Bill would mandate suicide prevention training for students

Article Tools
  • PrintPrinter-Friendly
  • EmailEmail Article
  • ReprintReprints
  • CommentsComments

COLUMBUS, Ohio (AP) — An Ohio bill that would require public middle and high school students to take an annual class in suicide and violence prevention training is headed to the state Senate.

The bill passed this week by the Ohio House also would require every public school to have a student led anti-violence club and a threat assessment team composed of school staff.

The proposed Safety And Violence Education For Students Act, or SAVE Students Act, would also mandate that schools contract with an anonymous, round-the-clock reporting system to field and report tips about potential safety threats.

Republican Rep. Gayle Manning, of North Ridgeville, introduced the legislation in March. She says it aims to reduce social isolation and give schools and students the necessary tools and resources for suicide-prevention and threat-assessment training.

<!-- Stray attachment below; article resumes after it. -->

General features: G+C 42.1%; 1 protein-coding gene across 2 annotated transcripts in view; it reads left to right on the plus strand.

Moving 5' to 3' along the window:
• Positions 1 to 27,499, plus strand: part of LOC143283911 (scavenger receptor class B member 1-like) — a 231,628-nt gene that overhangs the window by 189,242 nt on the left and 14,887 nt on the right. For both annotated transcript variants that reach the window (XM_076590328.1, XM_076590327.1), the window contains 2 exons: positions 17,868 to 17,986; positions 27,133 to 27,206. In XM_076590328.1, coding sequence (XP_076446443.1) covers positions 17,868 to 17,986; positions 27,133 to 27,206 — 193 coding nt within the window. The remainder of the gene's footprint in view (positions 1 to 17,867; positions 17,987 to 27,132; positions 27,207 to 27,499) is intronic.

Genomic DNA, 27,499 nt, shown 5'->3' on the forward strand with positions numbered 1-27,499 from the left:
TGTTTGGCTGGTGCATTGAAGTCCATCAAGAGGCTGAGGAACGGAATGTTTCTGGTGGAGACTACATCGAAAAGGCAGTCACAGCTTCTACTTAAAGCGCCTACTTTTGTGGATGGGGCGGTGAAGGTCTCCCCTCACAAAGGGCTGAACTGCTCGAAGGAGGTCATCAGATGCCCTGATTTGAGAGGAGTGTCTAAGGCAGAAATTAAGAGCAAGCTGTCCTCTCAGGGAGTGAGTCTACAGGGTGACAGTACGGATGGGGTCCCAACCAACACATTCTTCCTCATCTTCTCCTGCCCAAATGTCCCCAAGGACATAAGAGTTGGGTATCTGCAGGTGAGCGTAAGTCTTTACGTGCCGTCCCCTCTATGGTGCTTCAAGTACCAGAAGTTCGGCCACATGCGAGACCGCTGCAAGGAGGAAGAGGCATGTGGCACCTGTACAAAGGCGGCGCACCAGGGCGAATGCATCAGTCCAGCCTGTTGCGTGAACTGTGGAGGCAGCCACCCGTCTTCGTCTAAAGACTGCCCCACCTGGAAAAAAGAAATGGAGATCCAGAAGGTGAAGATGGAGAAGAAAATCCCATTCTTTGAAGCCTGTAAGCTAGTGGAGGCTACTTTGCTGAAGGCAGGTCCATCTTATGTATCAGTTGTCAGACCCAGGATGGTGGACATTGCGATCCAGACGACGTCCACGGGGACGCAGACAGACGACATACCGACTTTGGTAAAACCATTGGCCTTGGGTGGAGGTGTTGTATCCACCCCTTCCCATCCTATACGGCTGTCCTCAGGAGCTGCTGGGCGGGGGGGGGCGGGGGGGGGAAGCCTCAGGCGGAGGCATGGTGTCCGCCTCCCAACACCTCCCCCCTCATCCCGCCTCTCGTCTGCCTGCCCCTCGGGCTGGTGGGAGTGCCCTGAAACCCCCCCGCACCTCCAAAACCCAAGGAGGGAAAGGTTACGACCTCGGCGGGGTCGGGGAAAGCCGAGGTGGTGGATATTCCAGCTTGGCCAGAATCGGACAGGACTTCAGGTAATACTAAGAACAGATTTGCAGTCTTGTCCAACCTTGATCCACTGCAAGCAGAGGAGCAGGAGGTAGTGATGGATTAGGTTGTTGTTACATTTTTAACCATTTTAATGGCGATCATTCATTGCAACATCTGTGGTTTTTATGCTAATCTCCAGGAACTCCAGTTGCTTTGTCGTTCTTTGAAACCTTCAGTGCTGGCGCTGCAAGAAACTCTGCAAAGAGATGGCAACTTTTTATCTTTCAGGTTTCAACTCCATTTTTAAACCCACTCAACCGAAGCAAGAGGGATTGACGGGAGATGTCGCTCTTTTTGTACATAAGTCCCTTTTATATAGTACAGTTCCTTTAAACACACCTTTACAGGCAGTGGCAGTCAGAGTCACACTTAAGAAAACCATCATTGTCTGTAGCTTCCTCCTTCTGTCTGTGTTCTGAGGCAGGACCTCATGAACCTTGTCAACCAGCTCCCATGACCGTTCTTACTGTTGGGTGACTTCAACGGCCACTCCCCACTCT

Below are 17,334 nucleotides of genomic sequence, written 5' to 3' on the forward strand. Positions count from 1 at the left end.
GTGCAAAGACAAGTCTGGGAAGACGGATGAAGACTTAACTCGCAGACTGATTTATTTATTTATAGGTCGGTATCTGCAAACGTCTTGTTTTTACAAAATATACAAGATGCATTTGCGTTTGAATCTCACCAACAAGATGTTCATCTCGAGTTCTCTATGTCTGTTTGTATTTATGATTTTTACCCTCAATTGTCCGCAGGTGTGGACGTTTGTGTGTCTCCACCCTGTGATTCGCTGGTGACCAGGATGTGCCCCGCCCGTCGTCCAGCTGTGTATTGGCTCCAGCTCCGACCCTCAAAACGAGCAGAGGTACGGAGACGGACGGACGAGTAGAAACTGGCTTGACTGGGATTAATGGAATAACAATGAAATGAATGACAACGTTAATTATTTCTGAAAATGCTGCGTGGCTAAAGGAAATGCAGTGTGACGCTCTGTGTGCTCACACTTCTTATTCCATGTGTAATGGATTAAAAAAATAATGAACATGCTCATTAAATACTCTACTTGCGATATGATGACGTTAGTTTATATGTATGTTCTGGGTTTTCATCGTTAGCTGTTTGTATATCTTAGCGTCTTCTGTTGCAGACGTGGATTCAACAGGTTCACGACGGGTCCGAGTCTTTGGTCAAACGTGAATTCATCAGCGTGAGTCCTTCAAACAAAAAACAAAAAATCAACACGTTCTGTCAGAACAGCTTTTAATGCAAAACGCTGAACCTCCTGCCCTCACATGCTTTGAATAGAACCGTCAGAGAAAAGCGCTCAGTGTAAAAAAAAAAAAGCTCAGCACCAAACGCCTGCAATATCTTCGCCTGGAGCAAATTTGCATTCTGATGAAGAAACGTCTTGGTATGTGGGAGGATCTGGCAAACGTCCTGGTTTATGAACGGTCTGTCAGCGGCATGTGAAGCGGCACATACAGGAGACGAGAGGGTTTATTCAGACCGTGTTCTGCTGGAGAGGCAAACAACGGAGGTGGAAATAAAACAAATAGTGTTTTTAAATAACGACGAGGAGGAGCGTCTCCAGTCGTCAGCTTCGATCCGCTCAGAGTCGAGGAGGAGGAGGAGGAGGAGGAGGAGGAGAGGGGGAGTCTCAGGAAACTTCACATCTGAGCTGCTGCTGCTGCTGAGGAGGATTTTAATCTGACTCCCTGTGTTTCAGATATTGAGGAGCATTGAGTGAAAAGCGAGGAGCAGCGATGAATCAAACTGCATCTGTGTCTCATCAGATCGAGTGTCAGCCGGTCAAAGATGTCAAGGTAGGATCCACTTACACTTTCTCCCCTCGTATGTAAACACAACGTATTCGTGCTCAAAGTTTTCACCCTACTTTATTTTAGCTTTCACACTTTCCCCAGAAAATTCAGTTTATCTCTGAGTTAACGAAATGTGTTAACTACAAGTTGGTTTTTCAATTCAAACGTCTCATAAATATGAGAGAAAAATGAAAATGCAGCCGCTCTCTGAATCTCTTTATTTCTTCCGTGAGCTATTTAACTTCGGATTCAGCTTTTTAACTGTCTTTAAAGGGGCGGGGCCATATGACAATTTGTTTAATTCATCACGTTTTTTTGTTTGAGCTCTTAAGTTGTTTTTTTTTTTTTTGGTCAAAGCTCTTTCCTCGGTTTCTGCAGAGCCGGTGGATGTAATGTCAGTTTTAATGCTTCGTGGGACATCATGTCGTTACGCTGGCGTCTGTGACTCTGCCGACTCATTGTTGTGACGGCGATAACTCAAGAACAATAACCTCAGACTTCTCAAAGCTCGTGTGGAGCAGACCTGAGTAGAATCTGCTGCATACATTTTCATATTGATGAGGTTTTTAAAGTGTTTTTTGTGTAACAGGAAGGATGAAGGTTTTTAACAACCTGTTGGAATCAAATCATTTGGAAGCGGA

Web Only

Notice: We recently upgraded our comments. (Learn more here.) If you are logged in as a subscriber or registered user and already have a Display Name on edweek.org, you can post comments. If you do not already have a Display Name, please create one here.
Ground Rules for Posting
We encourage lively debate, but please be respectful of others. Profanity and personal attacks are prohibited. By commenting, you are agreeing to abide by our user agreement.
All comments are public.

Back to Top Back to Top

Most Popular Stories

Viewed

Emailed

Recommended

Commented